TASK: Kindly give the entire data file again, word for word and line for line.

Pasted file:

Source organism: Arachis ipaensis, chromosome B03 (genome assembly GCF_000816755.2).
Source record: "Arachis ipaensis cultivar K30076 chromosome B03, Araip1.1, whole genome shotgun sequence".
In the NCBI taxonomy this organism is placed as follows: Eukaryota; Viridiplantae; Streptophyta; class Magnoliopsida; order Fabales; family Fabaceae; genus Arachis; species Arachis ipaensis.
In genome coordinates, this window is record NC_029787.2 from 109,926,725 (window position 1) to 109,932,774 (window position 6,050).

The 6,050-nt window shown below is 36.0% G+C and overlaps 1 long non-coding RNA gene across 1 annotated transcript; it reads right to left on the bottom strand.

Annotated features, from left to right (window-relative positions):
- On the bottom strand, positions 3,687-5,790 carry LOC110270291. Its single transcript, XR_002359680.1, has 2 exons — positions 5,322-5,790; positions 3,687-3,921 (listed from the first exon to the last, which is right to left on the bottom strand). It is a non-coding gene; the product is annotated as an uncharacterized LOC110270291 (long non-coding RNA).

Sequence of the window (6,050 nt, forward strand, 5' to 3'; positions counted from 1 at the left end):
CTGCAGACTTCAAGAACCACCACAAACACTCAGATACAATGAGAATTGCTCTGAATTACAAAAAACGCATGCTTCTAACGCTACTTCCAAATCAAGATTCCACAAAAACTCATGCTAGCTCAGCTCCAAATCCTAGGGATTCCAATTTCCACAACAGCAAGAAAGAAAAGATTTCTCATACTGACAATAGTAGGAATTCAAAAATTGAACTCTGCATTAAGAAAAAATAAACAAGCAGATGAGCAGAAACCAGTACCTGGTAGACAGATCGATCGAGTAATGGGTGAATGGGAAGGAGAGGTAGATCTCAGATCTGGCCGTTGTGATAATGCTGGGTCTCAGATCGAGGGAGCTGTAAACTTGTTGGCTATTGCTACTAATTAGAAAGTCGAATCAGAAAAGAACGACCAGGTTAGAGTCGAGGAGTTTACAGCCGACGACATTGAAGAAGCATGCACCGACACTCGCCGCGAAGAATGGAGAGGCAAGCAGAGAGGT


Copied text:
Source organism: Arachis ipaensis, chromosome B03 (genome assembly GCF_000816755.2).
Source record: "Arachis ipaensis cultivar K30076 chromosome B03, Araip1.1, whole genome shotgun sequence".
In the NCBI taxonomy this organism is placed as follows: Eukaryota; Viridiplantae; Streptophyta; class Magnoliopsida; order Fabales; family Fabaceae; genus Arachis; species Arachis ipaensis.
In genome coordinates, this window is record NC_029787.2 from 109,926,725 (window position 1) to 109,932,774 (window position 6,050).

The 6,050-nt window shown below is 36.0% G+C and overlaps 1 long non-coding RNA gene across 1 annotated transcript; it reads right to left on the bottom strand.

Annotated features, from left to right (window-relative positions):
- On the bottom strand, positions 3,687-5,790 carry LOC110270291. Its single transcript, XR_002359680.1, has 2 exons — positions 5,322-5,790; positions 3,687-3,921 (listed from the first exon to the last, which is right to left on the bottom strand). It is a non-coding gene; the product is annotated as an uncharacterized LOC110270291 (long non-coding RNA).

Sequence of the window (6,050 nt, forward strand, 5' to 3'; positions counted from 1 at the left end):
CTGCAGACTTCAAGAACCACCACAAACACTCAGATACAATGAGAATTGCTCTGAATTACAAAAAACGCATGCTTCTAACGCTACTTCCAAATCAAGATTCCACAAAAACTCATGCTAGCTCAGCTCCAAATCCTAGGGATTCCAATTTCCACAACAGCAAGAAAGAAAAGATTTCTCATACTGACAATAGTAGGAATTCAAAAATTGAACTCTGCATTAAGAAAAAATAAACAAGCAGATGAGCAGAAACCAGTACCTGGTAGACAGATCGATCGAGTAATGGGTGAATGGGAAGGAGAGGTAGATCTCAGATCTGGCCGTTGTGATAATGCTGGGTCTCAGATCGAGGGAGCTGTAAACTTGTTGGCTATTGCTACTAATTAGAAAGTCGAATCAGAAAAGAACGACCAGGTTAGAGTCGAGGAGTTTACAGCCGACGACATTGAAGAAGCATGCACCGACACTCGCCGCGAAGAATGGAGAGGCAAGCAGAGAGGT